Kimberly Frank Principal and Interior Design Practice Leader, GGLO
25 years in the industry NCIDQ, Fitwell Ambassador, IIDA, LEED AP, GGLO executive committee culture leader honors
IIDA Northern Pacific INawards, Urban Land Institute Global Awards of Excellence finalist role models
Clodagh, Kelly Wearstler, Frank Lloyd Wright
Over 20 years of experience have prepared Kimberly Frank for her current role: leading the interior design group at GGLO, where she’s also principal. Because the interior designer has worked across a spectrum of sectors, from workplace and hospitality to retail and multifamily, she understands how myriad functions intersect in a mixed-use project. Frank is adept at integrating cross-market influences, such as incorporating hospitality into senior living or residential touches into offices, and keeps abreast of emerging trends, wellness and co-living as a multifamily project type among them. Effective and fair management is paramount, as well. “My predecessor taught me a valuable lesson early on, of learning to bring others along to reach consensus,” Frank says. “Leading others requires trust, listening, strong communication skills, and the ability to make others feel valued.” Representative of Frank’s portfolio is 624 Yale, a mixed-use building in Seattle. The office, retail, and multifamily-housing complex occupies a highly visible but underutilized site by a highway on-ramp. The designer capitalized on the site’s irregular shape and sloping topography by separating the project into two buildings, which engage with the street level through open green spaces. The south tower has a speakeasy-style lounge and a rustic, wood-clad deck. The north tower features a sculptural connecting stair and a rooftop with sweeping downtown views. All reflect her and GGLO’s refined sophistication. PROJECT TEAM MEAGHAN MCDONALD, TED PANTON, CHRISTINE HARRINGTON PHOTOGRAPHY PORTRAIT: DAN JEON; PROJECT: DEREK REEVES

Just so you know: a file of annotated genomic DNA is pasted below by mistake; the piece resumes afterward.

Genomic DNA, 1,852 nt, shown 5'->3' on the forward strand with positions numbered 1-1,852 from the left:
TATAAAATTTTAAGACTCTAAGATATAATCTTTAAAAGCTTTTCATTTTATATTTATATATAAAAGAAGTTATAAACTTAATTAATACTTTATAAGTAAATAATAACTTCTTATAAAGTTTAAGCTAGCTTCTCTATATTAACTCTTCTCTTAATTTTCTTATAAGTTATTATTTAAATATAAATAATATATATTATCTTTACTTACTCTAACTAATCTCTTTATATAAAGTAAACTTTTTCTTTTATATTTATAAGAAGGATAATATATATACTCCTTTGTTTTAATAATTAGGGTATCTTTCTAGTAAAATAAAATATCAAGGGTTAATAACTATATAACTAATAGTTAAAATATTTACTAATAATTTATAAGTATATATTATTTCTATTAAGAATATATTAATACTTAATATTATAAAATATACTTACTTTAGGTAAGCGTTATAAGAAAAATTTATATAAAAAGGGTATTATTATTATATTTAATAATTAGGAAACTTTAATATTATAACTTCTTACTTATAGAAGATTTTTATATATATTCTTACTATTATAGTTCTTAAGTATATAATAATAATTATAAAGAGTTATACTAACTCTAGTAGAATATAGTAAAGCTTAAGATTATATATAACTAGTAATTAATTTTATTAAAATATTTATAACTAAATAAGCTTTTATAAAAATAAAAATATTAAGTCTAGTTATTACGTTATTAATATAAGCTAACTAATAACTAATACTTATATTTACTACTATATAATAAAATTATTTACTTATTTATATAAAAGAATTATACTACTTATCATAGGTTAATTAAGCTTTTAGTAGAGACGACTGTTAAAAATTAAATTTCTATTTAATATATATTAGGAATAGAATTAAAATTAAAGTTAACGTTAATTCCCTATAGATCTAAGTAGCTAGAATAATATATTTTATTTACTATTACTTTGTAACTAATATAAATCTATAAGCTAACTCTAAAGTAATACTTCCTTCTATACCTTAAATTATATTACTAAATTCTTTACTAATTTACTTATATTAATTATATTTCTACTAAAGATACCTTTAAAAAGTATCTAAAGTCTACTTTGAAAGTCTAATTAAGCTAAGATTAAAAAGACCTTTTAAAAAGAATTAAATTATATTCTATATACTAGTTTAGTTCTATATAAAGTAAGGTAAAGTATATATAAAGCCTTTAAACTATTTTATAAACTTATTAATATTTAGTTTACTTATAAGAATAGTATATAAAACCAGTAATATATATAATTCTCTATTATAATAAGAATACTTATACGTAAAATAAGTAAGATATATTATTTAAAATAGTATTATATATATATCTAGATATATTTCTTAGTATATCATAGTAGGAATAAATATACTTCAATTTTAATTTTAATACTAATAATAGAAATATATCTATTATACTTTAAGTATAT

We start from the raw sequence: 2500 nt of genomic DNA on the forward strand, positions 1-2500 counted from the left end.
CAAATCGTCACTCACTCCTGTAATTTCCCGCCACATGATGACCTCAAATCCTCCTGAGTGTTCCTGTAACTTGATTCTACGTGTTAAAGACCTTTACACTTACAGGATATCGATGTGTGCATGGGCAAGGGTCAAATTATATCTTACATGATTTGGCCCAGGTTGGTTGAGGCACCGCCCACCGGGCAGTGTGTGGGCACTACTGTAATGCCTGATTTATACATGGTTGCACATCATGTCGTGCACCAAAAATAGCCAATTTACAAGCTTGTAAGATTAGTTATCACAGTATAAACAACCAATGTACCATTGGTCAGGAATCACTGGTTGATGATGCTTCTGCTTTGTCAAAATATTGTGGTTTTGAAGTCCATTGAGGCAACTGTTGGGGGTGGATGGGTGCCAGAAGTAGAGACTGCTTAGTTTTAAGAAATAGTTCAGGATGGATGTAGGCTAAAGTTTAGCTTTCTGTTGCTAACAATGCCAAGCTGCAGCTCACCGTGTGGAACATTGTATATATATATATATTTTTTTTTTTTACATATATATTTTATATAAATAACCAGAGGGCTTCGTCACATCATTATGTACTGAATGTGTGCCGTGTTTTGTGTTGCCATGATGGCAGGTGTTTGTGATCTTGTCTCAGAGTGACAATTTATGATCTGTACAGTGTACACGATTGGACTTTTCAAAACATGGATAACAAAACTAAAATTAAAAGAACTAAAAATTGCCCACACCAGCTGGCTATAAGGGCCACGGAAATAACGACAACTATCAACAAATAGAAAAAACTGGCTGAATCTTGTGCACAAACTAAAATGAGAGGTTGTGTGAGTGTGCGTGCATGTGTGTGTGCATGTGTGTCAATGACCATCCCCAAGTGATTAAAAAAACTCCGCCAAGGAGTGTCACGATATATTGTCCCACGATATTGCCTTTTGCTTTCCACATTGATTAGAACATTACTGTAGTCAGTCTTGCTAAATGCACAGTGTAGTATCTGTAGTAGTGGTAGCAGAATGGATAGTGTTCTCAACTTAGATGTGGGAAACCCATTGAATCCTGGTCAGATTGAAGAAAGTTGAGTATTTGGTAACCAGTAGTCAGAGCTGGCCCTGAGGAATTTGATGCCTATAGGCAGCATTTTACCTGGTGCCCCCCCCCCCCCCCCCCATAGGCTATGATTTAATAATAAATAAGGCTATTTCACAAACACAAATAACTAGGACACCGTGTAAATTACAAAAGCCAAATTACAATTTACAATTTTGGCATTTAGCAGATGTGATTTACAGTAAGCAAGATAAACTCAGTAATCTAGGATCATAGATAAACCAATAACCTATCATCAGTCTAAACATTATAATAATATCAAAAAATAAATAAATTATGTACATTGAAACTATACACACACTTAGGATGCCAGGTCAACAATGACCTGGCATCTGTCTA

Clockwise from portrait: GGLO’s Kimberly Frank. In a lounge with shiplap siding at 624 Yale, her mixed-use complex in Seattle, the duality of nature and city is balanced via clever material selections. The north tower’s connecting stair pairs industrial black metal with natural timber. Also wooden, the south tower’s deck is surrounded by lush landscaping.